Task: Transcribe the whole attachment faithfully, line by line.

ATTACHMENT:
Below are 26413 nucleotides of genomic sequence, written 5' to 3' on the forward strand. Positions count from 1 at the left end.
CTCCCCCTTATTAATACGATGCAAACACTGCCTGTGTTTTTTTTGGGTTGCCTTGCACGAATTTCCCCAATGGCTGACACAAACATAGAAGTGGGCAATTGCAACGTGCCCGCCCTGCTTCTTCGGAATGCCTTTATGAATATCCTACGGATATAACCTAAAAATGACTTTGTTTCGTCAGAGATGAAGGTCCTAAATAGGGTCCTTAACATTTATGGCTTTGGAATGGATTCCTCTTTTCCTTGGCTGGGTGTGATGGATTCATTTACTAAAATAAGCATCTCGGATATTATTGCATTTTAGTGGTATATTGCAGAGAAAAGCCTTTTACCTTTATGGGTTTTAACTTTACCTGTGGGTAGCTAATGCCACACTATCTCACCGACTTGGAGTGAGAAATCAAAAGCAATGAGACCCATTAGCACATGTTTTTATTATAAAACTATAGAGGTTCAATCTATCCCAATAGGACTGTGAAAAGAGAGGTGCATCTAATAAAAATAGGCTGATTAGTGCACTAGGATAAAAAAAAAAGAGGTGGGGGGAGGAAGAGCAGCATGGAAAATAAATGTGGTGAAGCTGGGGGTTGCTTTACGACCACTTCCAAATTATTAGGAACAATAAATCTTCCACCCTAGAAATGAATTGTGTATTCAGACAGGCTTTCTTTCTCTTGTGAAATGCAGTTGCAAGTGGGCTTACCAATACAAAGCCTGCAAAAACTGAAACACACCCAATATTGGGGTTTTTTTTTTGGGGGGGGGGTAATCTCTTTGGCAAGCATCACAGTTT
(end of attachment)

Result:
Below are 26413 nucleotides of genomic sequence, written 5' to 3' on the forward strand. Positions count from 1 at the left end.
CTCCCCCTTATTAATACGATGCAAACACTGCCTGTGTTTTTTTTGGGTTGCCTTGCACGAATTTCCCCAATGGCTGACACAAACATAGAAGTGGGCAATTGCAACGTGCCCGCCCTGCTTCTTCGGAATGCCTTTATGAATATCCTACGGATATAACCTAAAAATGACTTTGTTTCGTCAGAGATGAAGGTCCTAAATAGGGTCCTTAACATTTATGGCTTTGGAATGGATTCCTCTTTTCCTTGGCTGGGTGTGATGGATTCATTTACTAAAATAAGCATCTCGGATATTATTGCATTTTAGTGGTATATTGCAGAGAAAAGCCTTTTACCTTTATGGGTTTTAACTTTACCTGTGGGTAGCTAATGCCACACTATCTCACCGACTTGGAGTGAGAAATCAAAAGCAATGAGACCCATTAGCACATGTTTTTATTATAAAACTATAGAGGTTCAATCTATCCCAATAGGACTGTGAAAAGAGAGGTGCATCTAATAAAAATAGGCTGATTAGTGCACTAGGATAAAAAAAAAAGAGGTGGGGGGAGGAAGAGCAGCATGGAAAATAAATGTGGTGAAGCTGGGGGTTGCTTTACGACCACTTCCAAATTATTAGGAACAATAAATCTTCCACCCTAGAAATGAATTGTGTATTCAGACAGGCTTTCTTTCTCTTGTGAAATGCAGTTGCAAGTGGGCTTACCAATACAAAGCCTGCAAAAACTGAAACACACCCAATATTGGGGTTTTTTTTTTGGGGGGGGGGTAATCTCTTTGGCAAGCATCACAGTTT